A section of India is uneasy with Imran Khan’s rise to power because it knows from experience the perils of a right-wing player
It is that moment in India when people in their mid-40s are busy reminiscing their earliest or most enduring memories of Imran Khan.
Mukul Kesavan, in a recent piece published in The Telegraph, recalls Khan’s feat in the 1976 series to Australia, where he played a crucial role in equalising it.
My most abiding memory of Khan, though, is from 1983 when the Indians visiting Pakistan were thoroughly humiliated by his team, and the lone man standing most often was Sunil Gavaskar. We took solace in those small face savers. That was also the year when India won the World Cup, which left another legacy for Khan to pursue.
I vividly remember discovering in my school library a long photo essay on Imran Khan amidst his traditional Pashtun tribesmen, posing with their assault rifles (fake or otherwise), published in the National Geographic Magazine in the mid-1980s. The photographs of this handsome man published on glossy pages with a certain aesthetic left a lasting memory of someone who didn’t belong to this world -- in a world full of mundane people, he came across as someone destined to rule. I guess, one can say that in hindsight.
I also recall the moment when he lifted the World Cup trophy in 1992. It sounded fairly natural to us university students or early career professionals to see him lead Pakistan to victory. So, his announcement to enter politics sounded like the next natural course to take for a man with such charisma and sense of entitlement. All we had to do was wait till it happened.
And now that it has happened, the Indians are marvelling at this new chapter in Khan’s life. This time he is neither viewed as a cricket celebrity nor a bête noire but a leader poised to impact the relations between India and Pakistan and the lives of people across the border in myriad ways. The old unease is intertwining with his cricketing legacy, and is giving him a new lease of life as an upcoming political leader. While his public position on Taliban, Kashmir and his supposed proximity with the army is viewed with scepticism, experts look at his rise as the next chapter in the ‘Great Game’ played out in Afghanistan.
Will this prove to be the cricketing turf where Khan will bowl India out? An important sphere of hegemonic influence? How will he play China against India when the Indians are staring at the Chinese in Doklam and elsewhere? Will he be the right guy to trump Trump in times when the US is hostile to Pakistan? Predictably, the mainstream Indian media has gone all out in weaving suspense stories around Imran Khan inspired by Dr Jekyll and Mr Hyde.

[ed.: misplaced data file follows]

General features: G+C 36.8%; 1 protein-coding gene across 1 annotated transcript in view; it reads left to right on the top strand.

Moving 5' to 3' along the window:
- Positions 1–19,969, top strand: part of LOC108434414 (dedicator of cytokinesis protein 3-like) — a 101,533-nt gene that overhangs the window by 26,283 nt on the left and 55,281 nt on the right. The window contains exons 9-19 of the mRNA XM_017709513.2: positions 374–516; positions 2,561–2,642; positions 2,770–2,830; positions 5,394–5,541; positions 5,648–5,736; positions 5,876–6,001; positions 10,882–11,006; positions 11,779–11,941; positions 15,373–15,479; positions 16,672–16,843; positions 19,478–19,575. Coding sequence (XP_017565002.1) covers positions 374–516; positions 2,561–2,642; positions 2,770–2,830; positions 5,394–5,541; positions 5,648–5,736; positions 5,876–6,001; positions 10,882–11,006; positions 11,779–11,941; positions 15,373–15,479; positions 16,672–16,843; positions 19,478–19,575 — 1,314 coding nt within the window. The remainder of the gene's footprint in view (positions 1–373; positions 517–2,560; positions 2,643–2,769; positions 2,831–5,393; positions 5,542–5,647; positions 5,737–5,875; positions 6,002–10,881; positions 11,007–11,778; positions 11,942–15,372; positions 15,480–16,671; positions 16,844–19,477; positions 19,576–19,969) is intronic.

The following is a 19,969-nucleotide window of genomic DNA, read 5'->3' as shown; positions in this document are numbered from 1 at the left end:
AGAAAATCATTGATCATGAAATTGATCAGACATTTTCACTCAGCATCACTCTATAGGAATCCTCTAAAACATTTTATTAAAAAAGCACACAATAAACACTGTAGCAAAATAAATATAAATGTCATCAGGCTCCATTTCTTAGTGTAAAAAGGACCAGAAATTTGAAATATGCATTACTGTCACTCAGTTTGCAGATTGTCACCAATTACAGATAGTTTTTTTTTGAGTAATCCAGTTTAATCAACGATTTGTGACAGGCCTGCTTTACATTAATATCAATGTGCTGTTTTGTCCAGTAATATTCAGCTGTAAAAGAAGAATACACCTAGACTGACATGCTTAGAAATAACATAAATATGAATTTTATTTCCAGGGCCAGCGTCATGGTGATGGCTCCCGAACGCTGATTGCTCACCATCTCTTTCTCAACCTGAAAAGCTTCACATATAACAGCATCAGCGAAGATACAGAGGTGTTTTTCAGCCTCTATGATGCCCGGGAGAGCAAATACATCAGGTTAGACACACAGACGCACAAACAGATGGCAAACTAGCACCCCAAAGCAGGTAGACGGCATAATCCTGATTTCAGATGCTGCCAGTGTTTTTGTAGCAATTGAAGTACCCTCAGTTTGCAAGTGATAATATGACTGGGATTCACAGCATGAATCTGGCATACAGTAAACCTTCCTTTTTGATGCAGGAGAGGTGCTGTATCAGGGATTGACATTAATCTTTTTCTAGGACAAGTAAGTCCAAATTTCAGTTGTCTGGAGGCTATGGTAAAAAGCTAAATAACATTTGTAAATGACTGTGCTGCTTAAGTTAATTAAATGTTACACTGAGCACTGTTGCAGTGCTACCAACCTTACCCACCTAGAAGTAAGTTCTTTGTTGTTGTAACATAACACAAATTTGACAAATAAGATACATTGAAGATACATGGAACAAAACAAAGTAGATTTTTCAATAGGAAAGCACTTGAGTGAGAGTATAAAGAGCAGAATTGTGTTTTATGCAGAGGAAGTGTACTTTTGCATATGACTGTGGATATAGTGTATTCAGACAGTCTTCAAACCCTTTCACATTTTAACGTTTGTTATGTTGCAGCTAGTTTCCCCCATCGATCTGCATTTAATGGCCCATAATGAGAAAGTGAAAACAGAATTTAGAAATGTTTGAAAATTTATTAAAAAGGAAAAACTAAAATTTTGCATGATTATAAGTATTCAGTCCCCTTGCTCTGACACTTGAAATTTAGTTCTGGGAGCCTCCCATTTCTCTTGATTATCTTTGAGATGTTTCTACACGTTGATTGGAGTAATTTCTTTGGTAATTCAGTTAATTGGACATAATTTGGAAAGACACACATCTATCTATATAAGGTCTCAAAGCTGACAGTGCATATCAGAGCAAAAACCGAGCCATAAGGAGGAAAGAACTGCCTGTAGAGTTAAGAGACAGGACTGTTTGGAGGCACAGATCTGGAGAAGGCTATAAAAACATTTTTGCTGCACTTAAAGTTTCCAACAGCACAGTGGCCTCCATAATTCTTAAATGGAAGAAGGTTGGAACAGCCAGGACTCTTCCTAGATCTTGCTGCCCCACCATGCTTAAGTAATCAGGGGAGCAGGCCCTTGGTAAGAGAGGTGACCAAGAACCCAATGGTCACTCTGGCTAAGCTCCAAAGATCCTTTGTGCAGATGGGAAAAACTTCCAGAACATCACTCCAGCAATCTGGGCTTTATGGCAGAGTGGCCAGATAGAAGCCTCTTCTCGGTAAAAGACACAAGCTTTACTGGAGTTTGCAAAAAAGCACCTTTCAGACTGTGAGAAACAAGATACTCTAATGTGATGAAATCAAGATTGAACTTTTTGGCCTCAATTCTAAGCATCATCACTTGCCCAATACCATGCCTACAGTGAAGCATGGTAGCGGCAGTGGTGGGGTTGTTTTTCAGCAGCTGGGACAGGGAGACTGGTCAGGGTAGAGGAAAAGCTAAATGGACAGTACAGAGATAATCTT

In his victory speech on July 26, he stated how he was portrayed as a Bollywood villain in the Indian media. At the same time, his offering of peace to the Indian people on the grounds that India knows him as much as he knows India has helped dispel the impression of him being ‘Taliban Khan’.
It needs to be underlined here that it isn’t India alone which holds apprehensions regarding Khan’s ‘ascension to the throne’ (this phrase sounds most appropriate in his case). Rather, the western liberal press, led by the likes of The Economist, have been writing about his conformist stances and its implications for Pakistan and its neighbours. Notwithstanding who is invited to his swearing-in ceremony from India, people are waiting eagerly to see how his early days as the prime minister pan out.
What really is the Imran Khan phenomenon? A cricketing super star now a prime minister-elect. A saviour of a semi-literate, quasi-feudal, IMF-dependent economy or a messiah of the right-wing in the times of right-wing politics across the world? Much as we Indians tom-tom about the strength of our democratic institutions and coming of age of capitalism, the rise of a right-wing, self-proclaimed messiah with a promise to liberate a Hindu majority (even though it may not have happened with the help of an aggressive army, but army is certainly being more politicised in India now than ever) certainly doesn’t sound much different from the establishment in Pakistan today.
Is the difference then merely that of Oxbridge upbringing of Imran Khan in a conservative context versus the fabled tea-seller upbringing of Narendra Modi in another conservative context? Or is it a peculiar South Asian phenomenon where whatever route you take, you need to conform to the establishment in order to remain relevant?
This is why at least a section in India is still uneasy about Imran Khan’s rise to power -- because we know from our own experience the perils of a conformist, right-wing politician in our backyard.